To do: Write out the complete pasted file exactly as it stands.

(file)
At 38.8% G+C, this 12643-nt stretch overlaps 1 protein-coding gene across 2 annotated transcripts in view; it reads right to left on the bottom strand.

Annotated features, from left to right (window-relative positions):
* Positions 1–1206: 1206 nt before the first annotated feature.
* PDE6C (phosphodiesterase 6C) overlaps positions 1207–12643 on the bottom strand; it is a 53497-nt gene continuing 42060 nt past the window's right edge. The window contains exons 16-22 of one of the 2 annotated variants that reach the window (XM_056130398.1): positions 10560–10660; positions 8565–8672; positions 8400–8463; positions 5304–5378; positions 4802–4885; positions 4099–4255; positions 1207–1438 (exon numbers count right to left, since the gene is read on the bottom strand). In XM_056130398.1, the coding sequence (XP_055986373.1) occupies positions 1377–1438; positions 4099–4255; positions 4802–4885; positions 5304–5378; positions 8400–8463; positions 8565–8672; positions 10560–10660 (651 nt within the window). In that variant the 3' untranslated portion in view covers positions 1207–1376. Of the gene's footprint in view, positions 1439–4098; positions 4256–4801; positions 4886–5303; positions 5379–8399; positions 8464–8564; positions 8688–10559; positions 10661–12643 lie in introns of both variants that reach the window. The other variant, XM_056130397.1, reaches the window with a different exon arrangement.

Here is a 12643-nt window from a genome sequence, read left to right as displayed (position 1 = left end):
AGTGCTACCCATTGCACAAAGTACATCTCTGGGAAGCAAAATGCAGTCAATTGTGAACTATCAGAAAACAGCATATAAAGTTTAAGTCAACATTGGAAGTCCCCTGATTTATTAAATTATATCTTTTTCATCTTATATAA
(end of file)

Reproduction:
At 38.8% G+C, this 12643-nt stretch overlaps 1 protein-coding gene across 2 annotated transcripts in view; it reads right to left on the bottom strand.

Annotated features, from left to right (window-relative positions):
* Positions 1–1206: 1206 nt before the first annotated feature.
* PDE6C (phosphodiesterase 6C) overlaps positions 1207–12643 on the bottom strand; it is a 53497-nt gene continuing 42060 nt past the window's right edge. The window contains exons 16-22 of one of the 2 annotated variants that reach the window (XM_056130398.1): positions 10560–10660; positions 8565–8672; positions 8400–8463; positions 5304–5378; positions 4802–4885; positions 4099–4255; positions 1207–1438 (exon numbers count right to left, since the gene is read on the bottom strand). In XM_056130398.1, the coding sequence (XP_055986373.1) occupies positions 1377–1438; positions 4099–4255; positions 4802–4885; positions 5304–5378; positions 8400–8463; positions 8565–8672; positions 10560–10660 (651 nt within the window). In that variant the 3' untranslated portion in view covers positions 1207–1376. Of the gene's footprint in view, positions 1439–4098; positions 4256–4801; positions 4886–5303; positions 5379–8399; positions 8464–8564; positions 8688–10559; positions 10661–12643 lie in introns of both variants that reach the window. The other variant, XM_056130397.1, reaches the window with a different exon arrangement.

Here is a 12643-nt window from a genome sequence, read left to right as displayed (position 1 = left end):
AGTGCTACCCATTGCACAAAGTACATCTCTGGGAAGCAAAATGCAGTCAATTGTGAACTATCAGAAAACAGCATATAAAGTTTAAGTCAACATTGGAAGTCCCCTGATTTATTAAATTATATCTTTTTCATCTTATATAA